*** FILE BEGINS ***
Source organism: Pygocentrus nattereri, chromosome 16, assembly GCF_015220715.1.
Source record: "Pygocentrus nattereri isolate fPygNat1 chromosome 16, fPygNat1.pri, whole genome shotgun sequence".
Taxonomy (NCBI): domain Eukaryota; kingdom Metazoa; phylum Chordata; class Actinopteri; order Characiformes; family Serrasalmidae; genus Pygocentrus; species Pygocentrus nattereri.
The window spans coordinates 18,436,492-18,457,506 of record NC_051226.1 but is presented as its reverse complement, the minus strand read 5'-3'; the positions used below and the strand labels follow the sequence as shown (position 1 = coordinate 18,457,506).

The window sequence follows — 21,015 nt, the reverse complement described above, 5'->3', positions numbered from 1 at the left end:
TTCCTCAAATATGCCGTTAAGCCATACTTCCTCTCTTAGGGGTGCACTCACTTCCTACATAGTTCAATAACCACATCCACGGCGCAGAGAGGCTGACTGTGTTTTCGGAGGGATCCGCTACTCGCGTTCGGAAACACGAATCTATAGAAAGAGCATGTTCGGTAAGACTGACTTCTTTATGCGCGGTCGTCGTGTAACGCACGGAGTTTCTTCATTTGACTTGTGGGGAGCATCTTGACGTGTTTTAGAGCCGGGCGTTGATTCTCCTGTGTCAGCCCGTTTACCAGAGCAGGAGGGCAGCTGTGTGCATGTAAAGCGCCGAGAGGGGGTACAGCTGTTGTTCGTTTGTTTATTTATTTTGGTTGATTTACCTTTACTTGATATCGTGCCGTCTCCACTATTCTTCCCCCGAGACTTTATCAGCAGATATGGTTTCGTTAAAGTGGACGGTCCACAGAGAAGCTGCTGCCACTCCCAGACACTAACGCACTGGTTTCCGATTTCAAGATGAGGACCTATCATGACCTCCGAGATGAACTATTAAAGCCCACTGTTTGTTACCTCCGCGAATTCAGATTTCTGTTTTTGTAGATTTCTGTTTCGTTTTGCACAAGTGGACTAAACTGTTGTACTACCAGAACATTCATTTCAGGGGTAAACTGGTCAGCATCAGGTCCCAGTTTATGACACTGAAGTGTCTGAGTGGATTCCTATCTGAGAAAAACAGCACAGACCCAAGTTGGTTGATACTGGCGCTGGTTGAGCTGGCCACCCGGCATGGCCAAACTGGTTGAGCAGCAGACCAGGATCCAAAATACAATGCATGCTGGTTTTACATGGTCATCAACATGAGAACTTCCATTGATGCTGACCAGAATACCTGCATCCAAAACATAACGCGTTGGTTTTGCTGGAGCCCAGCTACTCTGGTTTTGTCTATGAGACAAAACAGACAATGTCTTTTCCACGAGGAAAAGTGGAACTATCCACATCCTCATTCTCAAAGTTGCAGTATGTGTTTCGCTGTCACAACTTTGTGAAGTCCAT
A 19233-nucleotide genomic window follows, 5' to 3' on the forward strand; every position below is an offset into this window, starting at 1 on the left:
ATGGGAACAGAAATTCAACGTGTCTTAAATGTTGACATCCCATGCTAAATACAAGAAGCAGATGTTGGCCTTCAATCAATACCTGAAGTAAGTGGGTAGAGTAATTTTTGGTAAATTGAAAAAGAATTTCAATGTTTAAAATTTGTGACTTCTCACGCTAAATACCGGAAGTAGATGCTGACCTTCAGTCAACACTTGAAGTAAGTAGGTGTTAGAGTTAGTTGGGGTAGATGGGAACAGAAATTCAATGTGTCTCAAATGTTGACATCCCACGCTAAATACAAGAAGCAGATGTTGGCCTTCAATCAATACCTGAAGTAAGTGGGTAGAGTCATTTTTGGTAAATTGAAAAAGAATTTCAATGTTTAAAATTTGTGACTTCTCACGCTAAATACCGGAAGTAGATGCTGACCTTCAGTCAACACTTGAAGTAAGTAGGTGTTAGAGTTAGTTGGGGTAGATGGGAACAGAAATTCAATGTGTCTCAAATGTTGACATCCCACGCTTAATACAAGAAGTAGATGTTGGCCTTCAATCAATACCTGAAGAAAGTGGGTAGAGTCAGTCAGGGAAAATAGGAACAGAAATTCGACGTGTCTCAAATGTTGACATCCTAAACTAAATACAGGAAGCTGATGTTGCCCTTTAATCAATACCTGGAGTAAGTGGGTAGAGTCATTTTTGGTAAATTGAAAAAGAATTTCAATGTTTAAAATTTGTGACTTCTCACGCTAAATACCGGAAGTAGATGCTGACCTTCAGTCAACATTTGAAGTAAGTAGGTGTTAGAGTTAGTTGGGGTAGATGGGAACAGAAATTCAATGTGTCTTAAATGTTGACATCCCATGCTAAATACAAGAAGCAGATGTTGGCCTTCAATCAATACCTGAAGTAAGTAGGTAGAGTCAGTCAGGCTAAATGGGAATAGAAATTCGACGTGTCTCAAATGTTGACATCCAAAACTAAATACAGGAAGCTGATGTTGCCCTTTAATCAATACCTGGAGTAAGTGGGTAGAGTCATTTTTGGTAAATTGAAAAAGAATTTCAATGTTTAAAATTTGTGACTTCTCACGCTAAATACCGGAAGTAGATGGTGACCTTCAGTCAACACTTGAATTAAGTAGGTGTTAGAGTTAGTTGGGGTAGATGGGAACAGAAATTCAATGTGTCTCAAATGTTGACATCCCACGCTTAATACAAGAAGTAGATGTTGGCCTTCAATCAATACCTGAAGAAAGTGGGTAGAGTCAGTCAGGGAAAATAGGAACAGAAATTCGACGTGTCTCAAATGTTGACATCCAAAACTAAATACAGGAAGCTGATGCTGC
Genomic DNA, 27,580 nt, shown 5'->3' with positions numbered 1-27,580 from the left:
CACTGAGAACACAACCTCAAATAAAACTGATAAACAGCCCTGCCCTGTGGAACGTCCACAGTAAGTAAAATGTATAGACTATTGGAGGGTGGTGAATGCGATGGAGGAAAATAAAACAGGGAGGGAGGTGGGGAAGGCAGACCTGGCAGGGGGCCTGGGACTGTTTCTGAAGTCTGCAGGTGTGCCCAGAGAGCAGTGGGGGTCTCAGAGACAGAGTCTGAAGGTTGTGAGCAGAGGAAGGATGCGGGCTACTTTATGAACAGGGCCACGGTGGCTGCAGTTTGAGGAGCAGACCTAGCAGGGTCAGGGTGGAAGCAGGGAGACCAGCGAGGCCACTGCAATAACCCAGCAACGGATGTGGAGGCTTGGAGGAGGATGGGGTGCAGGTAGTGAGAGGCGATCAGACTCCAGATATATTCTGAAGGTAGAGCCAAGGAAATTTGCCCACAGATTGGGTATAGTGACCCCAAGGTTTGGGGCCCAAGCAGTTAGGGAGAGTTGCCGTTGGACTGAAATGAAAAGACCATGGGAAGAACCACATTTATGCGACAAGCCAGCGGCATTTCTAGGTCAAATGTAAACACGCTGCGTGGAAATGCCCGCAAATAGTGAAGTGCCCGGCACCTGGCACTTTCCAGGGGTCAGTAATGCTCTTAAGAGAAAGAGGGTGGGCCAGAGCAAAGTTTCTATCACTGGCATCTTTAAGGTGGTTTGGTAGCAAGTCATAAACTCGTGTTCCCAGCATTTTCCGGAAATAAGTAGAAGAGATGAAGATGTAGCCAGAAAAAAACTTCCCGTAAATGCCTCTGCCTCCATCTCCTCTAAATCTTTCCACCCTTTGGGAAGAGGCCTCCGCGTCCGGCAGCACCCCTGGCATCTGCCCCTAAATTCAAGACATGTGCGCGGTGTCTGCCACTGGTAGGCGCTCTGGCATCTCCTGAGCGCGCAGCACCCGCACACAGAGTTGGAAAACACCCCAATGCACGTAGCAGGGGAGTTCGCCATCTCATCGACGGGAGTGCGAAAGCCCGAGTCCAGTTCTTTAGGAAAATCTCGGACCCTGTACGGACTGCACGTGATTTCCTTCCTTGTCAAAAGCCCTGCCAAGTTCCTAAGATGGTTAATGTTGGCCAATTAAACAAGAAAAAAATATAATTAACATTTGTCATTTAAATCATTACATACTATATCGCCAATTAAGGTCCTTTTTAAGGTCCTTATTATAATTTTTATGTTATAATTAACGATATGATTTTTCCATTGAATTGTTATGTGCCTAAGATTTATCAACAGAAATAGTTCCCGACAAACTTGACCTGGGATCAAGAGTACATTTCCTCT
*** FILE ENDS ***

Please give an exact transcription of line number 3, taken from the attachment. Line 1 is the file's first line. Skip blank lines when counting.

Taxonomy (NCBI): domain Eukaryota; kingdom Metazoa; phylum Chordata; class Actinopteri; order Characiformes; family Serrasalmidae; genus Pygocentrus; species Pygocentrus nattereri.